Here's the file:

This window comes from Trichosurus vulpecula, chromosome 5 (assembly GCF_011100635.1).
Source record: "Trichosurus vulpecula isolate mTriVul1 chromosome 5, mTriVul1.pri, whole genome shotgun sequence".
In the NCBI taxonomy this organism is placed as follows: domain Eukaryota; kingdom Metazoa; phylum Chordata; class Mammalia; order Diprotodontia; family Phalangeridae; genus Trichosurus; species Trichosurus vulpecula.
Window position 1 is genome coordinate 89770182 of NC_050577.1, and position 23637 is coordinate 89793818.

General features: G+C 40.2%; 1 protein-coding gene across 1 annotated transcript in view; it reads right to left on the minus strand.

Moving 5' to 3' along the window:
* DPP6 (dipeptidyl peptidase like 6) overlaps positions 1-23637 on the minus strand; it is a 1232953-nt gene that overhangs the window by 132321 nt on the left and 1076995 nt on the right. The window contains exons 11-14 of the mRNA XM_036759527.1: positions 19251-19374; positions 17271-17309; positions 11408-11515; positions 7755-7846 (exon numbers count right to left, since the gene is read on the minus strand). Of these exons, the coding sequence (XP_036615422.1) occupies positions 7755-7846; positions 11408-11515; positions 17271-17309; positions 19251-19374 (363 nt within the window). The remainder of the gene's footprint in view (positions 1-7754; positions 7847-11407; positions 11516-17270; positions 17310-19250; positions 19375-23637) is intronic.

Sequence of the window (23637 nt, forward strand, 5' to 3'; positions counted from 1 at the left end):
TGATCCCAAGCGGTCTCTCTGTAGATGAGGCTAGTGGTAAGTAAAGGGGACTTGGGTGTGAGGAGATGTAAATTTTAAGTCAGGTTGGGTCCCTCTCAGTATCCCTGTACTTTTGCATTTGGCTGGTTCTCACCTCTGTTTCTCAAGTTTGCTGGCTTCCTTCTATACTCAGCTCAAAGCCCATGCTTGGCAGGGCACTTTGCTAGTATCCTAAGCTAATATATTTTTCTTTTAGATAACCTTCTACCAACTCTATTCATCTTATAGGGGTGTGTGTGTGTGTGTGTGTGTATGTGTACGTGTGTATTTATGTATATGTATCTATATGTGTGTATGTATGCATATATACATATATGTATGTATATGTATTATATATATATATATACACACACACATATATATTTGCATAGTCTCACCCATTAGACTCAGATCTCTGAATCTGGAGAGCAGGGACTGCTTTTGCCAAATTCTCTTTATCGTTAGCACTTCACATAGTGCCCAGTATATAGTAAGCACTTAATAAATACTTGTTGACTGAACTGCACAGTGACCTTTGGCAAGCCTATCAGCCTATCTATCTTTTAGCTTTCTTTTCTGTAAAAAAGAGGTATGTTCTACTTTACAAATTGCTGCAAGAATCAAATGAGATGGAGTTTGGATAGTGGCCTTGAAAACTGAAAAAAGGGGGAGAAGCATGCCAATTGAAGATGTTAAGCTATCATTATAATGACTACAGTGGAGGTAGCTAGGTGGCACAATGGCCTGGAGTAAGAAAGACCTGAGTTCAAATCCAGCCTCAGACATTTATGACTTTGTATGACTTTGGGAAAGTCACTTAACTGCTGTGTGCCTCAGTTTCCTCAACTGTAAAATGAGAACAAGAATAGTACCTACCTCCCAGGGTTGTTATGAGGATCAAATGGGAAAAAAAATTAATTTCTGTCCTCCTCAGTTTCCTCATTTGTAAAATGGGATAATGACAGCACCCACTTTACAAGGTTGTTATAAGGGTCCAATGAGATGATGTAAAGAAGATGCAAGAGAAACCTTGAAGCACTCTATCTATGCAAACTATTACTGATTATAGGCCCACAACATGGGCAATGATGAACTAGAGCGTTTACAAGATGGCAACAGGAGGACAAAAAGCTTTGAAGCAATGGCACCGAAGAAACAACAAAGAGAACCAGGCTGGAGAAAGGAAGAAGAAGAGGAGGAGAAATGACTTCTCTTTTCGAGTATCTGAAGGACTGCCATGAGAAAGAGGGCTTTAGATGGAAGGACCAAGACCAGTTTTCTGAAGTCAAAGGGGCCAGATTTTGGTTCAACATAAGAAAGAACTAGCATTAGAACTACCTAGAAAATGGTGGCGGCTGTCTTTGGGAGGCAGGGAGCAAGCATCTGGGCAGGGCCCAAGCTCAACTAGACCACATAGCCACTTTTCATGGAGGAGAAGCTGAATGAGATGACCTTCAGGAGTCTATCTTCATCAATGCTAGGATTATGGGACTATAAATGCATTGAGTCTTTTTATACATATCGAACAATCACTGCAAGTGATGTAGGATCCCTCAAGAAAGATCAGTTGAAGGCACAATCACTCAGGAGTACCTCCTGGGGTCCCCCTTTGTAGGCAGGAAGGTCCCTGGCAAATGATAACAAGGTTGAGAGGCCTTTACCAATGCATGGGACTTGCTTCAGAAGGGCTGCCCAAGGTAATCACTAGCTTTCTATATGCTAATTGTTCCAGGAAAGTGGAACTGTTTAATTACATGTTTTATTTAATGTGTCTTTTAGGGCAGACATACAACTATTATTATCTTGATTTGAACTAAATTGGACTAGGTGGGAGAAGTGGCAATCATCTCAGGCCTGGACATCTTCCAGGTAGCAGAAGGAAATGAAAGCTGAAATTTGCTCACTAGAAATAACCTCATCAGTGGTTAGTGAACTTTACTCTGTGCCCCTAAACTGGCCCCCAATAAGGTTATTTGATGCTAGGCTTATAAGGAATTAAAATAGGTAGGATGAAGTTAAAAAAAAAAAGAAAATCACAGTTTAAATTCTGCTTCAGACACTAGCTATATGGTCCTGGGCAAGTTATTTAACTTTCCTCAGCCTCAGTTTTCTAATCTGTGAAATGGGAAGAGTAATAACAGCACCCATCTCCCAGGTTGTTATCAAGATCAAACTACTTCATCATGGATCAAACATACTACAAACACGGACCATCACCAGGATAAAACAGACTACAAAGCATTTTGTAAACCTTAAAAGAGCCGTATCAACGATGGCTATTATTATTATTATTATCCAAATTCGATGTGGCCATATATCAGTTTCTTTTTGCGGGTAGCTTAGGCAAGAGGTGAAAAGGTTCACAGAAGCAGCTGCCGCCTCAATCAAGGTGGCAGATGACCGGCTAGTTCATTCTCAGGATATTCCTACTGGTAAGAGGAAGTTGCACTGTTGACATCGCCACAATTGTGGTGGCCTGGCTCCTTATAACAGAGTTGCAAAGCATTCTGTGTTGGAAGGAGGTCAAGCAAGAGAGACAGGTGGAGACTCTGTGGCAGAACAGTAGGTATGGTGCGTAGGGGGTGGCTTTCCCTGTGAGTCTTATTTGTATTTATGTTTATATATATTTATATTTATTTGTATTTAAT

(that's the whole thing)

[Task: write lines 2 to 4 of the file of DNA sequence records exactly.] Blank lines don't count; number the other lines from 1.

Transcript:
Source record: "Trichosurus vulpecula isolate mTriVul1 chromosome 5, mTriVul1.pri, whole genome shotgun sequence".
In the NCBI taxonomy this organism is placed as follows: domain Eukaryota; kingdom Metazoa; phylum Chordata; class Mammalia; order Diprotodontia; family Phalangeridae; genus Trichosurus; species Trichosurus vulpecula.
Window position 1 is genome coordinate 89770182 of NC_050577.1, and position 23637 is coordinate 89793818.